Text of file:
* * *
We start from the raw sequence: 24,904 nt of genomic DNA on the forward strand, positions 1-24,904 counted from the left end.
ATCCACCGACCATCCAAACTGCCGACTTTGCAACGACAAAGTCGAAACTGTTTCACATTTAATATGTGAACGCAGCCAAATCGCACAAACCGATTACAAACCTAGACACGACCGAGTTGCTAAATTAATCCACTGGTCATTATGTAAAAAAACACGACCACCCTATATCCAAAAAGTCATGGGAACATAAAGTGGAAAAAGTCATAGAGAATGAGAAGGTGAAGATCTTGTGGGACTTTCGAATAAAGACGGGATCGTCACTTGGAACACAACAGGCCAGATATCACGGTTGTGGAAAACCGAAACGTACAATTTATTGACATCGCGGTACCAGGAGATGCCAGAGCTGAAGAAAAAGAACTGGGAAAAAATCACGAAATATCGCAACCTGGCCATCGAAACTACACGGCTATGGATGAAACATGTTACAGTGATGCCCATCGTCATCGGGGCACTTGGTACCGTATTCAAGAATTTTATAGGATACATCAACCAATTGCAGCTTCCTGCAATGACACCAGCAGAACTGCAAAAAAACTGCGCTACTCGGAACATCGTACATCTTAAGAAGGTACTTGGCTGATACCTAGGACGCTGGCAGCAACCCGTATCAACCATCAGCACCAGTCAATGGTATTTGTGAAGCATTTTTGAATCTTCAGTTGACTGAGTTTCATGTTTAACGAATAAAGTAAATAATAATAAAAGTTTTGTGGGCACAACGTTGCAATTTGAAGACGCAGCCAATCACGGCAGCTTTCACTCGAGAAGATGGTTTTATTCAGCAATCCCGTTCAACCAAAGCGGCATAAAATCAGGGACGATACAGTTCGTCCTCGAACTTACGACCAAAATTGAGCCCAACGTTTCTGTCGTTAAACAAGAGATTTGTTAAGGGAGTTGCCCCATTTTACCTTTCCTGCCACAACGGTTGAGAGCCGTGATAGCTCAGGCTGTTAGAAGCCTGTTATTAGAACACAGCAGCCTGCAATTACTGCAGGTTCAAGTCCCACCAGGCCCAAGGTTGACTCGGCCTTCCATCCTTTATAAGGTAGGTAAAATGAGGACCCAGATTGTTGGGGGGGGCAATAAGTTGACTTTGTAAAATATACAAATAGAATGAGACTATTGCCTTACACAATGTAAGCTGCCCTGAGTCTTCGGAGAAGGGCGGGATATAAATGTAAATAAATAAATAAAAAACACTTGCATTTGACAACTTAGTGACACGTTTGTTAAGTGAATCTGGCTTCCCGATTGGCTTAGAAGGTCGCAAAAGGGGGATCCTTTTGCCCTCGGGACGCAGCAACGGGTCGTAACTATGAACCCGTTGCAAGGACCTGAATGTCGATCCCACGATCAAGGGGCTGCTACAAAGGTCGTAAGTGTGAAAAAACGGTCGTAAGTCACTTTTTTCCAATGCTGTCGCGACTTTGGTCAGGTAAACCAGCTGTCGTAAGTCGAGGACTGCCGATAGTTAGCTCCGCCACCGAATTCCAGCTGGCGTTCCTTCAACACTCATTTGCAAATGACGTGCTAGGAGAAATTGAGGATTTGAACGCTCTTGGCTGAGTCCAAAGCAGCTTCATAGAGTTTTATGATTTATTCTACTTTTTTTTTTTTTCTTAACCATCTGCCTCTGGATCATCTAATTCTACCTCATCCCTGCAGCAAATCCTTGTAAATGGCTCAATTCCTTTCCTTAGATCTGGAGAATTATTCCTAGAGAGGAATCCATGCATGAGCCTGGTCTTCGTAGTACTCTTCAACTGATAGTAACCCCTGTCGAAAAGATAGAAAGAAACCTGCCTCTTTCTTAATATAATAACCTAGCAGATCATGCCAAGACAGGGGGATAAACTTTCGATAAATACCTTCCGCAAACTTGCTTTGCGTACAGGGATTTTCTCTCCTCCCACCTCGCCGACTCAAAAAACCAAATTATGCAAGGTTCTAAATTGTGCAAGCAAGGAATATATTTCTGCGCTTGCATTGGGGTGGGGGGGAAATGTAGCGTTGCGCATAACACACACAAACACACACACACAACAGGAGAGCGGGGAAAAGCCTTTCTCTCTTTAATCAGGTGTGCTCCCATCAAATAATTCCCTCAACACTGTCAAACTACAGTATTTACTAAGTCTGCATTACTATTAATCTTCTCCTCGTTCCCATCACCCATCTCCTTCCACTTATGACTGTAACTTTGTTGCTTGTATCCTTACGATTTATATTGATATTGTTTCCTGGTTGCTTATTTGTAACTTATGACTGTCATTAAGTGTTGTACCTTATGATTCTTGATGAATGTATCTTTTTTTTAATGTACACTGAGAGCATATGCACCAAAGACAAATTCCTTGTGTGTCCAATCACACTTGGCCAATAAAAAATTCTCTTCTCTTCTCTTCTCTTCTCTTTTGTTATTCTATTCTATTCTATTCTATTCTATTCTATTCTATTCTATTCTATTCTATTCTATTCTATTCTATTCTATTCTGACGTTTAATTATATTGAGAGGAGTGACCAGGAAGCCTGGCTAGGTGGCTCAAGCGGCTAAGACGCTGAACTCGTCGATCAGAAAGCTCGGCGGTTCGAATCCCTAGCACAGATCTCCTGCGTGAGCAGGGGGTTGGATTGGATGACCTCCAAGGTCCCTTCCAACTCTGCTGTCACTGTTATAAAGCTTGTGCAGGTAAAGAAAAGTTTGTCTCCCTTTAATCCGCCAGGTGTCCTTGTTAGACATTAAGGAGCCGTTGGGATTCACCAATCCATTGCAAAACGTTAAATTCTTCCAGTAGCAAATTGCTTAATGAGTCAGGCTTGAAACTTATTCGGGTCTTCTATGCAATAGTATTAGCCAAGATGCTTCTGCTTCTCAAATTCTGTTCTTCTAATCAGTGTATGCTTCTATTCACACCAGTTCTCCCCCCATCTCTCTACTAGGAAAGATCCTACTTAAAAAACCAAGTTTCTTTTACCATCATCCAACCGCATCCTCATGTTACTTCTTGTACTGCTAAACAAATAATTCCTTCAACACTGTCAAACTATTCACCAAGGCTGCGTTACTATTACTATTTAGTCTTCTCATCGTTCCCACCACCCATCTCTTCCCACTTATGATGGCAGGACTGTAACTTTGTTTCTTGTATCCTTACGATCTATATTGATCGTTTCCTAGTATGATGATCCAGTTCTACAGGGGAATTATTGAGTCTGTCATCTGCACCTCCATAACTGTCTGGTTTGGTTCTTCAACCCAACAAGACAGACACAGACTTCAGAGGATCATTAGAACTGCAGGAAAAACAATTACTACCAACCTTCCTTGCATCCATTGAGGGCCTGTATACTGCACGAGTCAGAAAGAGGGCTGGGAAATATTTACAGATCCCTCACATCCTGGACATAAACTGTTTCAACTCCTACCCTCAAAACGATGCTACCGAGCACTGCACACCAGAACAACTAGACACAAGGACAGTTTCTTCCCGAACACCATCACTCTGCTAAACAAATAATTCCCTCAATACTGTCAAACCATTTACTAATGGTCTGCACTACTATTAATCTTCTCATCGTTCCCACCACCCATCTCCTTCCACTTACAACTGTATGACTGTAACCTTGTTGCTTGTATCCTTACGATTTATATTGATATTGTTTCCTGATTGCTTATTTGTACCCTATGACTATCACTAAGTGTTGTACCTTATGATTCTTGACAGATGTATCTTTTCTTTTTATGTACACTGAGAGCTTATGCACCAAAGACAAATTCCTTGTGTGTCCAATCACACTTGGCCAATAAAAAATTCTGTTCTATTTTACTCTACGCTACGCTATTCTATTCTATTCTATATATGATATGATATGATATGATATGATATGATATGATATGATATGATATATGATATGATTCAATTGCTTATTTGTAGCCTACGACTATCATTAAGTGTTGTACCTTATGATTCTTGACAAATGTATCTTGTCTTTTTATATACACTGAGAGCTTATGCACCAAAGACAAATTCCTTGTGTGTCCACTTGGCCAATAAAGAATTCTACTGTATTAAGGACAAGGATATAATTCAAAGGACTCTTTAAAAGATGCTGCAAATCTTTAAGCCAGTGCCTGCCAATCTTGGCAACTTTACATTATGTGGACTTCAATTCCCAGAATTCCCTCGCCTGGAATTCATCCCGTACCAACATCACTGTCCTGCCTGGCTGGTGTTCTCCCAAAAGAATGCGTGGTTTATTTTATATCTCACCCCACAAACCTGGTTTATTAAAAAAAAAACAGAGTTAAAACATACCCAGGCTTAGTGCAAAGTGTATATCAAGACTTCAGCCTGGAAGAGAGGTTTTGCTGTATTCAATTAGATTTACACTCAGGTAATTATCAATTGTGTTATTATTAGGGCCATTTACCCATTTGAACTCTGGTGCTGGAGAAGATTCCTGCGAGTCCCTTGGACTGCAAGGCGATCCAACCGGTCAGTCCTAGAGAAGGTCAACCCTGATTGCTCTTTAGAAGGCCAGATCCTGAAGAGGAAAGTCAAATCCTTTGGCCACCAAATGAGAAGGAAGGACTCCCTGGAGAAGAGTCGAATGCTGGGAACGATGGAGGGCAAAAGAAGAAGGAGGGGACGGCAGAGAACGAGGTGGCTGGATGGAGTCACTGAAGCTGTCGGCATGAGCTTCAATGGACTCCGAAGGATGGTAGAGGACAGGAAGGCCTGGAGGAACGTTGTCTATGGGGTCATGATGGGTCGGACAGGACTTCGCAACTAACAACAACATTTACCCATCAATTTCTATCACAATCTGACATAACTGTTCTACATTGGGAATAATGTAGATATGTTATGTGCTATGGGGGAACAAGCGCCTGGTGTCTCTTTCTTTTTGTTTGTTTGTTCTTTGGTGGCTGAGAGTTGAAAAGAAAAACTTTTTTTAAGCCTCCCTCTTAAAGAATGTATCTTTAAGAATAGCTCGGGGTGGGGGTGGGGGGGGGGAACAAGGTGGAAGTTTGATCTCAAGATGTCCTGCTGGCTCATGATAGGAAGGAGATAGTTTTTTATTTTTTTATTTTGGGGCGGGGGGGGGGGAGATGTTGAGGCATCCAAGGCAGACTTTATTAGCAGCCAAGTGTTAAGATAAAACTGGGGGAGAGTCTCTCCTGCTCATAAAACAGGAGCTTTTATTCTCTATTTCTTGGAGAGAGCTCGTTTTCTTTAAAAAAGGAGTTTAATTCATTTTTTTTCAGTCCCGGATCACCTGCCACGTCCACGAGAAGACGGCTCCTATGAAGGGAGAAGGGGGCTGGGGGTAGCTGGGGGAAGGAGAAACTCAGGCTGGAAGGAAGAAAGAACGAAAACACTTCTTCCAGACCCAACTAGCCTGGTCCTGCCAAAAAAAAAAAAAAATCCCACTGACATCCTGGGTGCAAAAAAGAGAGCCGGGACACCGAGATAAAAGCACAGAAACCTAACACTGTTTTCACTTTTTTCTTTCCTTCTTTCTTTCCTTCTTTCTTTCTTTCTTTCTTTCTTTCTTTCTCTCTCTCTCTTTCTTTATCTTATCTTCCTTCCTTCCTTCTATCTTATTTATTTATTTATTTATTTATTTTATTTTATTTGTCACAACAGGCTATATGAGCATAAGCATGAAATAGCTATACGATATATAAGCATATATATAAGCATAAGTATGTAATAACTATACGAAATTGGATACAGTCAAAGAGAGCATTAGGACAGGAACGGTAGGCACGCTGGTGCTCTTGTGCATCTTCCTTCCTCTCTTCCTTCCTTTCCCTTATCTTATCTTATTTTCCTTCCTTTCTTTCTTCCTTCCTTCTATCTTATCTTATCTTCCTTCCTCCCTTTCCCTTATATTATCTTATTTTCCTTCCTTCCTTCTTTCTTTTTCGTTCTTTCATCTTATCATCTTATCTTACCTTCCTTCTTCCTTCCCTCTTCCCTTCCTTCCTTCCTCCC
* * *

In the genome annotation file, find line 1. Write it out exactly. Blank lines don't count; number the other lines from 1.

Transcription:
We start from the raw sequence: 24,904 nt of genomic DNA on the forward strand, positions 1-24,904 counted from the left end.